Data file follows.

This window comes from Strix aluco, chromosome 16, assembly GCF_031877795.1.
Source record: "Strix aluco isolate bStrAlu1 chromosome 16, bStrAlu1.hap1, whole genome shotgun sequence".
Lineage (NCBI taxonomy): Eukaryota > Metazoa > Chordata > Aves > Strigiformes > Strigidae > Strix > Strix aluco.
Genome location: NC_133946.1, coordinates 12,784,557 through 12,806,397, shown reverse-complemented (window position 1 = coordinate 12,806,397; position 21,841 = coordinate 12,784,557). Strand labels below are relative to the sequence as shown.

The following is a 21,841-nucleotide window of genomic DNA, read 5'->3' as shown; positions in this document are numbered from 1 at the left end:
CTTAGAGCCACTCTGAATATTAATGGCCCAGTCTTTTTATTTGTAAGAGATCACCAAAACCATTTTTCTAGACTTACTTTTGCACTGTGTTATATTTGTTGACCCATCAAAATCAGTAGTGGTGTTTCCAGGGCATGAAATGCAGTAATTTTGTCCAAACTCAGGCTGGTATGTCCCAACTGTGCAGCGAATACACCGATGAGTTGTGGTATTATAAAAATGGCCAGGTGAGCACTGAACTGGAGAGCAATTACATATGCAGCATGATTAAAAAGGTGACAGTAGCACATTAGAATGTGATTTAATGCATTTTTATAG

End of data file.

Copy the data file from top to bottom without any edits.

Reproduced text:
This window comes from Strix aluco, chromosome 16, assembly GCF_031877795.1.
Source record: "Strix aluco isolate bStrAlu1 chromosome 16, bStrAlu1.hap1, whole genome shotgun sequence".
Lineage (NCBI taxonomy): Eukaryota > Metazoa > Chordata > Aves > Strigiformes > Strigidae > Strix > Strix aluco.
Genome location: NC_133946.1, coordinates 12,784,557 through 12,806,397, shown reverse-complemented (window position 1 = coordinate 12,806,397; position 21,841 = coordinate 12,784,557). Strand labels below are relative to the sequence as shown.

The following is a 21,841-nucleotide window of genomic DNA, read 5'->3' as shown; positions in this document are numbered from 1 at the left end:
CTTAGAGCCACTCTGAATATTAATGGCCCAGTCTTTTTATTTGTAAGAGATCACCAAAACCATTTTTCTAGACTTACTTTTGCACTGTGTTATATTTGTTGACCCATCAAAATCAGTAGTGGTGTTTCCAGGGCATGAAATGCAGTAATTTTGTCCAAACTCAGGCTGGTATGTCCCAACTGTGCAGCGAATACACCGATGAGTTGTGGTATTATAAAAATGGCCAGGTGAGCACTGAACTGGAGAGCAATTACATATGCAGCATGATTAAAAAGGTGACAGTAGCACATTAGAATGTGATTTAATGCATTTTTATAG